December 2014
Volume 10, Issue 12


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Predictable Techniques for Successful Provisional Restorations

Providing the natural-looking, long-lasting provisionals patients want

Daniel H. Ward, DDS

Patient expectations of provisional restorations have increased dramatically with the advent of improved materials. Patients want a natural-looking, comfortable provisional restoration and often will not accept one that is not esthetic, rough, or ill-fitting. With the increase of elective cosmetic procedures, patients demand to leave the office looking as good as or better than when they walked in, even if they do not receive the finished restoration(s) at that appointment. In addition, making suitable provisionals takes the pressure off the dentist and laboratory to rush to complete the final case. Crowns can be seated when all are completely satisfied, regardless of the number of appointments necessary.

Patients lead busy lives and want to be assured that their provisional restorations will not come loose, particularly if they need to travel. Several years ago, for example, a patient presented to the author’s office to have all of her maxillary crowns replaced. Although the teeth had all been prepared, impressions had not yet been taken when she was unexpectedly called back to Europe. During the 4 months she was there, none of the provisionals needed to be re-cemented. Upon her return, the provisionals were removed and impressions were made. The crowns were fabricated and seated at the following appointment.

Functions of Provisional Restorations

Cemented removable provisional restorations serve many purposes and must satisfy many requirements.1 They help to cover tooth structure that has been prepared and would be sensitive if left exposed.2 They impede the migration of gingival tissue coronally over the margins of the tooth preparation.3 Provisional restorations help to prevent teeth from shifting, migrating, or erupting until a definitive restoration can be fabricated.4 They serve as a template or a guide for the desired shape, size, and color of an indirect restoration.5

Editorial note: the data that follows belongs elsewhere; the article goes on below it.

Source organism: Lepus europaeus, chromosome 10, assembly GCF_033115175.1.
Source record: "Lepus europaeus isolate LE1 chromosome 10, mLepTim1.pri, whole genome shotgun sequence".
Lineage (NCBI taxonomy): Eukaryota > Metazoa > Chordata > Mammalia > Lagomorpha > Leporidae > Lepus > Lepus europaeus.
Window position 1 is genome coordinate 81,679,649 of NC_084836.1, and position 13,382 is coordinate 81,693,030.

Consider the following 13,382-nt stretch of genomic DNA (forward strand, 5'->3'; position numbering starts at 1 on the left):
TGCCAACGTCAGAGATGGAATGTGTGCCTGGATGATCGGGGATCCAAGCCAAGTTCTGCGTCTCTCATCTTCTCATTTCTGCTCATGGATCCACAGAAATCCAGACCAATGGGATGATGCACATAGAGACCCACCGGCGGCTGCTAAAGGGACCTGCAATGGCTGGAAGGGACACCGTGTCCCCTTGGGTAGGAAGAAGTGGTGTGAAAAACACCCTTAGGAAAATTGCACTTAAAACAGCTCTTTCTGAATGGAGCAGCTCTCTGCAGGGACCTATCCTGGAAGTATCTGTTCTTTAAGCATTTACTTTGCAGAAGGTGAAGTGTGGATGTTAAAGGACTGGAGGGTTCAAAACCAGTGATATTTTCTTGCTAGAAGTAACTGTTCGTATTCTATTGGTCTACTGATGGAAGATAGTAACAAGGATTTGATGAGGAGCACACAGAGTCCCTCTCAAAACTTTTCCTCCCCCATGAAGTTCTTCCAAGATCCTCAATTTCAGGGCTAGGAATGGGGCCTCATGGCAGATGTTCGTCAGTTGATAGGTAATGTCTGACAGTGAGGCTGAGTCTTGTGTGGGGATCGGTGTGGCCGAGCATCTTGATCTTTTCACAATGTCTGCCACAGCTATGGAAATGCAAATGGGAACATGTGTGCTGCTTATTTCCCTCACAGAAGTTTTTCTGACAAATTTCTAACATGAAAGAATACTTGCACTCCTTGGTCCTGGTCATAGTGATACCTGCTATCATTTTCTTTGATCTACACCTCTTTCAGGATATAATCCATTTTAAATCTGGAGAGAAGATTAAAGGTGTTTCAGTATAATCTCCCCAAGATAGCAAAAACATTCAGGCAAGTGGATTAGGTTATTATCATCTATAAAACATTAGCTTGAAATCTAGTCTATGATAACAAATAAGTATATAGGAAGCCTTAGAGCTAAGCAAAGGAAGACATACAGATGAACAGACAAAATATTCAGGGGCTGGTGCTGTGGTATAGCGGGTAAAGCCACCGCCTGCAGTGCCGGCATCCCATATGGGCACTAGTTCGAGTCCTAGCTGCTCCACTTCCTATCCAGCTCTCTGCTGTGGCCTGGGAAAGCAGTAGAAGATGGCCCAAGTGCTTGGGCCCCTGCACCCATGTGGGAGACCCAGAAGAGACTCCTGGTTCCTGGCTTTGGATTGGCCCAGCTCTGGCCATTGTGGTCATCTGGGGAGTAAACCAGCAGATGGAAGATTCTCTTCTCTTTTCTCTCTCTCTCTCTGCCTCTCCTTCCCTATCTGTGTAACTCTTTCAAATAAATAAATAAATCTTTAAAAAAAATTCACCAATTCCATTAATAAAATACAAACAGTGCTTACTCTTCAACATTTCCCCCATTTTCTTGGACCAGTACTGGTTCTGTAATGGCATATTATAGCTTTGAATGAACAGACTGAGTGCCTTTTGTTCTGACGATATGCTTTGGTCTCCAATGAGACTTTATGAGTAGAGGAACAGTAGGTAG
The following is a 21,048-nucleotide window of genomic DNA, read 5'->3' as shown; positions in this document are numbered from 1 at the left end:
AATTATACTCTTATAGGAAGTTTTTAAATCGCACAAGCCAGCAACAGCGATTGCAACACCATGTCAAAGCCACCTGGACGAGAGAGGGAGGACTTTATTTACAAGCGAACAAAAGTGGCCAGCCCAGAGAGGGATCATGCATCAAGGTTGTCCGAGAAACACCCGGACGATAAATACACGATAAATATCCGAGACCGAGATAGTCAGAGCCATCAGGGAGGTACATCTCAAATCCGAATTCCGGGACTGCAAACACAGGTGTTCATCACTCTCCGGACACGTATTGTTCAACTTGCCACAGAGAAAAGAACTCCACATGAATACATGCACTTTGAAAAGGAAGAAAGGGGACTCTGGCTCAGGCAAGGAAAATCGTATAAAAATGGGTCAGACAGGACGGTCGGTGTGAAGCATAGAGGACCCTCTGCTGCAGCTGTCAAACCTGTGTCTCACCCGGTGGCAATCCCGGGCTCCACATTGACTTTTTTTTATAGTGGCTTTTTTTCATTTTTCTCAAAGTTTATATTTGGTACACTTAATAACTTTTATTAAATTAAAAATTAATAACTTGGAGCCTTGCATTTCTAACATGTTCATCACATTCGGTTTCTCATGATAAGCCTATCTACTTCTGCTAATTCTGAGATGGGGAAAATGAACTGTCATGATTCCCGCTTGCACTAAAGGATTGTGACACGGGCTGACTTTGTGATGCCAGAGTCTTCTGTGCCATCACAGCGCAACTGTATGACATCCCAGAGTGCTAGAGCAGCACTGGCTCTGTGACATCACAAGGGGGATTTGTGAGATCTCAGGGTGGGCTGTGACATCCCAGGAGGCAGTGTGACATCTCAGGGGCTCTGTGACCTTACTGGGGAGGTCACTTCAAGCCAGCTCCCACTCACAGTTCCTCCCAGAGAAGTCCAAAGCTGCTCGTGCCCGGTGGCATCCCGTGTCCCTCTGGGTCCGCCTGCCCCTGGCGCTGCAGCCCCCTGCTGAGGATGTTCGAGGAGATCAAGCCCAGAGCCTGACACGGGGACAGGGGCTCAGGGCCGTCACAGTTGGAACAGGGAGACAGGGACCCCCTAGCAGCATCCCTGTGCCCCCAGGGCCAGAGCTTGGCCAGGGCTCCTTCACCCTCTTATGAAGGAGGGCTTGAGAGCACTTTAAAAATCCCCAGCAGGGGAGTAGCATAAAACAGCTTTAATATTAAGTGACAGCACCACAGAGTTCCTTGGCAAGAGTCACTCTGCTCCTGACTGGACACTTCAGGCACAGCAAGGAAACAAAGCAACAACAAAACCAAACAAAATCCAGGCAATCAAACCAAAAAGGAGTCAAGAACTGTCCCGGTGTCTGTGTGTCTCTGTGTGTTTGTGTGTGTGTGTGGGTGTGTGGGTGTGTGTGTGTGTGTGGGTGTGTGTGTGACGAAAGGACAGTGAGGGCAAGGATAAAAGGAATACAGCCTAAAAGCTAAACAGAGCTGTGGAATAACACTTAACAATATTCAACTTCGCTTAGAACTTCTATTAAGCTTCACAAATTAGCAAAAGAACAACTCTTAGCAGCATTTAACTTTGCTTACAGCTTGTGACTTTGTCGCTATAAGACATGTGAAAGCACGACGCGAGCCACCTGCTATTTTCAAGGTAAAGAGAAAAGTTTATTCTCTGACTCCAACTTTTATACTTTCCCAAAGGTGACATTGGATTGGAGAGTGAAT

Improvements of Provisional Materials

The change from polymethyl methacrylate provisionals to bis-acryl composite provisionals was a major improvement.6 The new materials were easier to mix, set faster, and did not give off as much heat. Shrinkage was significantly reduced. They were not as porous and did not stain or absorb odors as readily. They were more translucent and esthetic than the acrylic resins. Adjustments were easier and more precise because a high-speed handpiece could be more readily used to shape the provisional. Smells from setting material were not as strong. Finally, the material polished better and felt smoother to the patient.7-10

The selection of cements to use with provisionals has also expanded. The color, opacity, chemical makeup, adhesive properties, and noxious stimulating properties are all important factors when deciding on an appropriate cement. The ease of cleanup of excess cement around the margins is also important. Eugenol-containing cements are generally discouraged for use with teeth that have been prepared for restorations that will be bonded into place with resin cements because it inhibits resin polymerization.11 The newer composite provisional materials are more translucent; therefore, their final color is influenced by the color and opacity of the underlying cement. If the clinician chooses not to anesthetize the patient at the seating appointment, a cement that selectively adheres to the provisional rather than the tooth structure is preferable with vital teeth. Cements that are less acidic can reduce postoperative sensitivity.12 Use of cements that set quickly upon light activation and can be cleaned up immediately may be advantageous in the busy dental office.

The balance between ease of removal and adhesion can be perplexing. A cement that does not come off readily outside the office is desirable, yet having to cut off the provisional is also extra work. Dentists need to determine the desired level of adhesion for the provisional cements they use. Dentists who are frequently out of town or do not wish to return to the office on weekends to re-cement provisionals may elect to use cements that adhere better. The dual-cured resin cements are more translucent, adhere readily to the provisional when removed, readily set upon light curing, and are easy to clean up.13 Telio® CS (Ivoclar Vivadent, is a cement that fulfills all these requirements.